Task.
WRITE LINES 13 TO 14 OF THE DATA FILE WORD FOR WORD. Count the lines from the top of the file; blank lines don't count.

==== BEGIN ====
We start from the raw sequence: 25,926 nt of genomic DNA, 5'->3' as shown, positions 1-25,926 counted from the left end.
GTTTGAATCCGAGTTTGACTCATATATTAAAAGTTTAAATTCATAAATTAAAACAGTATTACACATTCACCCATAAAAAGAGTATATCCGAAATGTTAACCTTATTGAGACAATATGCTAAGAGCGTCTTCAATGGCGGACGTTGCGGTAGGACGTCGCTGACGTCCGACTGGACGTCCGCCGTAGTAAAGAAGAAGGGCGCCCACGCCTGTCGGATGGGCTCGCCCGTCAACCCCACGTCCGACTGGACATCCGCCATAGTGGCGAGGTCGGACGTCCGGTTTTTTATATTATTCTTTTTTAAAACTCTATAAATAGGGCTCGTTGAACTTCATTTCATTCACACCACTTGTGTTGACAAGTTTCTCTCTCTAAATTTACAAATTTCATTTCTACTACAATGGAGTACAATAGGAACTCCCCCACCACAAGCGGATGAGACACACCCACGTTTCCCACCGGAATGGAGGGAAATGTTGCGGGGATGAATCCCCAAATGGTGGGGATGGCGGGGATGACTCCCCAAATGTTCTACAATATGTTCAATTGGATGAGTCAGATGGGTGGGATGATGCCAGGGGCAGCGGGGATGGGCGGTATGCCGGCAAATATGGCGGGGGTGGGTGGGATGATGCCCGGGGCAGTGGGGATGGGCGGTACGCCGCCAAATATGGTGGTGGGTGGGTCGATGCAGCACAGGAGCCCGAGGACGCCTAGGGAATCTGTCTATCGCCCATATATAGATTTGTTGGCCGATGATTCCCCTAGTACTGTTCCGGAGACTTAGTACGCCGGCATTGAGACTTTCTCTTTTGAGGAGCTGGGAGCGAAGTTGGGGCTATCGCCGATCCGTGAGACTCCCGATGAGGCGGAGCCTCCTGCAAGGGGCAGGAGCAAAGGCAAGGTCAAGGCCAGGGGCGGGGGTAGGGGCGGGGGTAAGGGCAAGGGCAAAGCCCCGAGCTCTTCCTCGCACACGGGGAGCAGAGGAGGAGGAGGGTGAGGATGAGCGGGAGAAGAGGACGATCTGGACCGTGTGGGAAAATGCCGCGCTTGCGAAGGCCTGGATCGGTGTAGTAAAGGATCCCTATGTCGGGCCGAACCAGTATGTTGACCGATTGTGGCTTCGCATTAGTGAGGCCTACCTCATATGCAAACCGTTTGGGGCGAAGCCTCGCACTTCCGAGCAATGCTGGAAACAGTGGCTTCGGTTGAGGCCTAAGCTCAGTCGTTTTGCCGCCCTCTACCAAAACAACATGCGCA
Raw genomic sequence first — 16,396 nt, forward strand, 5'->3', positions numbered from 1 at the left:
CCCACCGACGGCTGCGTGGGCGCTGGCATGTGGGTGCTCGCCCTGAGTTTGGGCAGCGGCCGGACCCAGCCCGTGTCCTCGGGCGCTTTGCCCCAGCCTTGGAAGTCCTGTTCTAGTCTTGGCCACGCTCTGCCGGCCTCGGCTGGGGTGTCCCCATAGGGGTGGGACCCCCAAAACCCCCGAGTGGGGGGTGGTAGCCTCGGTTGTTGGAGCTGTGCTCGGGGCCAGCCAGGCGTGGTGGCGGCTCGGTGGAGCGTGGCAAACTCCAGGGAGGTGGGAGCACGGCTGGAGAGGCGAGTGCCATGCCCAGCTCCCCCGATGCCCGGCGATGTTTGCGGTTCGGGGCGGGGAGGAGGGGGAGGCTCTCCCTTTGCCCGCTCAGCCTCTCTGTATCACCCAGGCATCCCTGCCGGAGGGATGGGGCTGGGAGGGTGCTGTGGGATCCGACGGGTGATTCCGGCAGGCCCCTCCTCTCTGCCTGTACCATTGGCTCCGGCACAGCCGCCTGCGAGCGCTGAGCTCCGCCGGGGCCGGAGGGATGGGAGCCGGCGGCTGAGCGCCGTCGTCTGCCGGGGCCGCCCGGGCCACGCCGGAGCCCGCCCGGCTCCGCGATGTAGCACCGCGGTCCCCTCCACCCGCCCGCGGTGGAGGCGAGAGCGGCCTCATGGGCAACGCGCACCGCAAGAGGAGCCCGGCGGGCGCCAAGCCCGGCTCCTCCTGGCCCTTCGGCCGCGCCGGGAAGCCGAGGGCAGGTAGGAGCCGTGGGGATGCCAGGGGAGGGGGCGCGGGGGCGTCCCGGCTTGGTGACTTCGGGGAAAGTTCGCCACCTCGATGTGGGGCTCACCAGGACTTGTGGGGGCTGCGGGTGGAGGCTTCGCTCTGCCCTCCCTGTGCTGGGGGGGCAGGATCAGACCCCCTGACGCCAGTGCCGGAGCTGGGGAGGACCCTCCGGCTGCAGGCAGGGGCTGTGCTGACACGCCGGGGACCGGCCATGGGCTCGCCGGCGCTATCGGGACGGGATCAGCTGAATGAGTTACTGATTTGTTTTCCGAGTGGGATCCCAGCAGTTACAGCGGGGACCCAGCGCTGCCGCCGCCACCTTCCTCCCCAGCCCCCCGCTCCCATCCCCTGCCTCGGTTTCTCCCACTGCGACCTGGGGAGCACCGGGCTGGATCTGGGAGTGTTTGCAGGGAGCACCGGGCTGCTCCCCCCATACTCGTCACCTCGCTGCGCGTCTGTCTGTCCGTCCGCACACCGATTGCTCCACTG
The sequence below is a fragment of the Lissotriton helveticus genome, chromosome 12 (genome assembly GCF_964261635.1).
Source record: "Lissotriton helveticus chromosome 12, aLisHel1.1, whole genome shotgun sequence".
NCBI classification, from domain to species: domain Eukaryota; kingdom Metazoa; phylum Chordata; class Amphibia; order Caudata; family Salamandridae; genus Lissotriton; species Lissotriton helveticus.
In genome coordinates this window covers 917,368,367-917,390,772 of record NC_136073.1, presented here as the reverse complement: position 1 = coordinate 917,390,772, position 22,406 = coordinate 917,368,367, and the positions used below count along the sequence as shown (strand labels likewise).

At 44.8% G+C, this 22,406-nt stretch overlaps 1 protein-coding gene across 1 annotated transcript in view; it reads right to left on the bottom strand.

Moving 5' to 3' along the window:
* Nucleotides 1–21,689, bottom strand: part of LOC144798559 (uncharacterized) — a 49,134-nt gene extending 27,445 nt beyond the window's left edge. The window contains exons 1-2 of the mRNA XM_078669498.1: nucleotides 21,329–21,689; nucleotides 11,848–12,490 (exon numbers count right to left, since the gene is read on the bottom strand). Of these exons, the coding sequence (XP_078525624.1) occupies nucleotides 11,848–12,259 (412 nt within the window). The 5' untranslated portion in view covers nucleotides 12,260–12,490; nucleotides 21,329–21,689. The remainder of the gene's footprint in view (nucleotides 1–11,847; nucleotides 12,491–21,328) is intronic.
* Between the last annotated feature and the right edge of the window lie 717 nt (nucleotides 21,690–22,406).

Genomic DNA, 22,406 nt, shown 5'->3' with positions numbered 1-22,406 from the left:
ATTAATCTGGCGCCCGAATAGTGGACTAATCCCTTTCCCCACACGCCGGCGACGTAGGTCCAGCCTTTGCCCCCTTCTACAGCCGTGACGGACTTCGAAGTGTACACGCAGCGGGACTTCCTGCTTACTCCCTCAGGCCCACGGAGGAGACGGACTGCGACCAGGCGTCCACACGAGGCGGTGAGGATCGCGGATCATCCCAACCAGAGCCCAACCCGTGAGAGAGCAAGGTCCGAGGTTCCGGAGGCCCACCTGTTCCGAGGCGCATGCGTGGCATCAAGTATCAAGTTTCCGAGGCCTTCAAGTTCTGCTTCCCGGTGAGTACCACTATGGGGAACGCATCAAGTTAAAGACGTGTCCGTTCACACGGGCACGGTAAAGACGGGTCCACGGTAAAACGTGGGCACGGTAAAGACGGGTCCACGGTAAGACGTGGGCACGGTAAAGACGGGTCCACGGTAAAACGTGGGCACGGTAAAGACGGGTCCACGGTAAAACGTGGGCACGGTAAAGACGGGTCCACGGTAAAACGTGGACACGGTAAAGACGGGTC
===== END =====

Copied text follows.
Genomic DNA, 22,406 nt, shown 5'->3' with positions numbered 1-22,406 from the left:
ATTAATCTGGCGCCCGAATAGTGGACTAATCCCTTTCCCCACACGCCGGCGACGTAGGTCCAGCCTTTGCCCCCTTCTACAGCCGTGACGGACTTCGAAGTGTACACGCAGCGGGACTTCCTGCTTACTCCCTCAGGCCCACGGAGGAGACGGACTGCGACCAGGCGTCCACACGAGGCGGTGAGGATCGCGGATCATCCCAACCAGAGCCCAACCCGTGAGAGAGCAAGGTCCGAGGTTCCGGAGGCCCACCTGTTCCGAGGCGCATGCGTGGCATCAAGTATCAAGTTTCCGAGGCCTTCAAGTTCTGCTTCCCGGTGAGTACCACTATGGGGAACGCATCAAGTTAAAGACGTGTCCGTTCACACGGGCACGGTAAAGACGGGTCCACGGTAAAACGTGGGCACGGTAAAGACGGGTCCACGGTAAGACGTGGGCACGGTAAAGACGGGTCCACGGTAAAACGTGGGCACGGTAAAGACGGGTCCACGGTAAAACGTGGGCACGGTAAAGACGGGTCCACGGTAAAACGTGGACACGGTAAAGACGGGTC